The repeal of "Don't Ask, Don't Tell" has passed the U.S. House of Representatives. Gay folk are one step closer to being able to serve their country in the military openly.
Minnesota Democrats Keith Ellison, Betty McCollum, Jim Oberstar and Tim Walz sided with the president and the secretary of defense on the measure, helping to propel the bill to passage, 250-175.[jump]
Minnesota Republicans Michele Bachmann, John Kline and Erik Paulsen were joined by Democrat Collin Peterson in voting against the bill.
Walz is the most senior enlisted military man in the House. Watch him on the House floor:
Here's a transcript of his prepared remarks:
Thank you Mr./Madam Speaker.
The greatest privilege I have had in my life was serving this country in uniform for 24 years.
In the Minnesota National Guard, I had the honor of training soldiers from all walks of life. At the end of the day, I only cared about whether they could meet our rigorous training standards regardless of their sexual orientation, their race or their background.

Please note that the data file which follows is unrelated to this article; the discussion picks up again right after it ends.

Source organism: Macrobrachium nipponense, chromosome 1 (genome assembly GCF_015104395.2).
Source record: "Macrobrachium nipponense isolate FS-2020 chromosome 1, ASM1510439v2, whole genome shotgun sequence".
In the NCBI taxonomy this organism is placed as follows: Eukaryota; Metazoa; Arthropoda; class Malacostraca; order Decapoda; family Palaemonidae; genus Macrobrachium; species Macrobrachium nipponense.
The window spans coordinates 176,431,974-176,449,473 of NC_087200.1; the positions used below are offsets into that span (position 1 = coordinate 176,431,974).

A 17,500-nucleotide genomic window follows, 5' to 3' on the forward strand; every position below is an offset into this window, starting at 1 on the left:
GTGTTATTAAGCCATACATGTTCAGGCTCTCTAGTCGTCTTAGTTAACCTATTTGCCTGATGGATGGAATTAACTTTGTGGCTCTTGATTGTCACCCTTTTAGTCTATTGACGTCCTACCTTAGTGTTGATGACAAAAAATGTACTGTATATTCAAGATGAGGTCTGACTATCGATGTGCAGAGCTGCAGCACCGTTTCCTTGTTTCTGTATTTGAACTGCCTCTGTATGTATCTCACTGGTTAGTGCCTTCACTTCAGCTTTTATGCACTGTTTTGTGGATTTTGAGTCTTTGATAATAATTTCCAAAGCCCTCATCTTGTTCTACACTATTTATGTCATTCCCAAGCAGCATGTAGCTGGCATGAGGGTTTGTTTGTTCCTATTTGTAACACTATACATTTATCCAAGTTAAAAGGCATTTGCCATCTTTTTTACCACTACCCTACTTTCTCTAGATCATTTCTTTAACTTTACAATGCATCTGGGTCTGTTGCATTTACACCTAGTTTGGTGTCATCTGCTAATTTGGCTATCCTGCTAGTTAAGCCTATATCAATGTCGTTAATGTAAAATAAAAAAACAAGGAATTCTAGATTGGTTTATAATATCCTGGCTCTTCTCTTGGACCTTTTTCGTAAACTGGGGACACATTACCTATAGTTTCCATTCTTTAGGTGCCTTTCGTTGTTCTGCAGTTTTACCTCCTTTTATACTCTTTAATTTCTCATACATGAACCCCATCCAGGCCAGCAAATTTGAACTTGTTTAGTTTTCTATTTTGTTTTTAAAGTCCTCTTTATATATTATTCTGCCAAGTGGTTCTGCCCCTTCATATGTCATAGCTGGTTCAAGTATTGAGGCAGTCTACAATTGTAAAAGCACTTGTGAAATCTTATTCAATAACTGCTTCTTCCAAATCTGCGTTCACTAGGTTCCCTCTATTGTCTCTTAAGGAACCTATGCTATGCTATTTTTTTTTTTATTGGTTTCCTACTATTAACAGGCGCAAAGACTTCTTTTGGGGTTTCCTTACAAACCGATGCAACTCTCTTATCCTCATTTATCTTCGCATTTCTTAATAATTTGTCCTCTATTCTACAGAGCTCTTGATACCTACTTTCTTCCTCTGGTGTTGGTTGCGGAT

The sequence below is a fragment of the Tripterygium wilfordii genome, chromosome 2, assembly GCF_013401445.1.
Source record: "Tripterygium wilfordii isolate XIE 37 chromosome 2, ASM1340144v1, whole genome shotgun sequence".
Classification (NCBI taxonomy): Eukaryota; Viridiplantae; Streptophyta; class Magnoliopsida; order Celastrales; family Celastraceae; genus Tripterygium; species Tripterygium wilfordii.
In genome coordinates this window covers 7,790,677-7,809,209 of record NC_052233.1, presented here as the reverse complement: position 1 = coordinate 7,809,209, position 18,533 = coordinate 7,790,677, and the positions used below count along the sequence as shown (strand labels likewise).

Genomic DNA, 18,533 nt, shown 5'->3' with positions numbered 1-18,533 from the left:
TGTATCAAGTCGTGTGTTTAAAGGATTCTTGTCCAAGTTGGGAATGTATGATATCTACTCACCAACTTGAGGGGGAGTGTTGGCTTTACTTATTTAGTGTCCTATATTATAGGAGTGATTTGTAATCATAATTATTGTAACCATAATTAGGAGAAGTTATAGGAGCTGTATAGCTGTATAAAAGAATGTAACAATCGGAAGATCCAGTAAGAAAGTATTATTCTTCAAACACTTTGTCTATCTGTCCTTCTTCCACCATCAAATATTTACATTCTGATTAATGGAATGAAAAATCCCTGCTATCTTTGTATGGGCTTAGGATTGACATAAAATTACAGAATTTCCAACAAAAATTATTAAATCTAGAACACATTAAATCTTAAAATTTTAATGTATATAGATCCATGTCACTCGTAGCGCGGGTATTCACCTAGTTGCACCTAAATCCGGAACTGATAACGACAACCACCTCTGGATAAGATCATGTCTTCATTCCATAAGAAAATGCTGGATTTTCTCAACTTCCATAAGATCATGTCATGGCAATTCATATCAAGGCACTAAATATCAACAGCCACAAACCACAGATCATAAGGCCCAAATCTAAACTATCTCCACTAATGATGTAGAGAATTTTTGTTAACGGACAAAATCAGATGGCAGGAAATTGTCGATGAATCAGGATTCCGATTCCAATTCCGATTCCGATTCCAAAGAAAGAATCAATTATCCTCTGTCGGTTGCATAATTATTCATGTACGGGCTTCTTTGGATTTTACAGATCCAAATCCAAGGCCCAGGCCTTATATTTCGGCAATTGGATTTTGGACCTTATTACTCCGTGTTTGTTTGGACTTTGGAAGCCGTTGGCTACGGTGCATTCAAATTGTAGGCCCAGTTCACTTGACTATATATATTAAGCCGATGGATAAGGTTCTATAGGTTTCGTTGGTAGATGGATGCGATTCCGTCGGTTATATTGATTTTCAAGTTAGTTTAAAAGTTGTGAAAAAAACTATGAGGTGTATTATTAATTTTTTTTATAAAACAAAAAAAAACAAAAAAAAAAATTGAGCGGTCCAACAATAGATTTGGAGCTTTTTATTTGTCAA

I know how important it is to fill our military with qualified, professional and motivated volunteers. We are blessed in this nation to have so many exceptional young people signing up to serve in record numbers.
I have no doubt the brave men and women who serve our country have the professionalism to end this discriminatory policy. Frankly, I am offended by the notion that they may not be able to handle a change in policy.
These men and women make up the best fighting force in the history of the world. They accept and complete missions every single day that require unimaginable bravery.
In fact, these brave men and women have told us themselves they believe ending this discriminatory policy will not have a detrimental effect on the military or their mission in the DOD survey they completed this year.
This discriminatory policy is hurting our military readiness by removing service members we need to help us carry out missions around the world
Serving in the military, we were taught honor, honesty and integrity. Asking our soldiers to lie about who they are in order to serve is not consistent with those values.
It's time we honor the sacrifices of these service members by letting them serve a country they love without fear. The time is now to honor all service members by allowing them to selflessly serve this nation and protect our people and our interests.
Soldiers know it is time to end this policy, the American people know it is time to end this policy.
Let's vote to end it today.
The bill now goes to the Senate where there are enough Republicans on board with the measure to squelch an attempted GOP filibuster. Both Minnesota senators, Democrats Amy Klobuchar and Al Franken, are expected to vote for the repeal.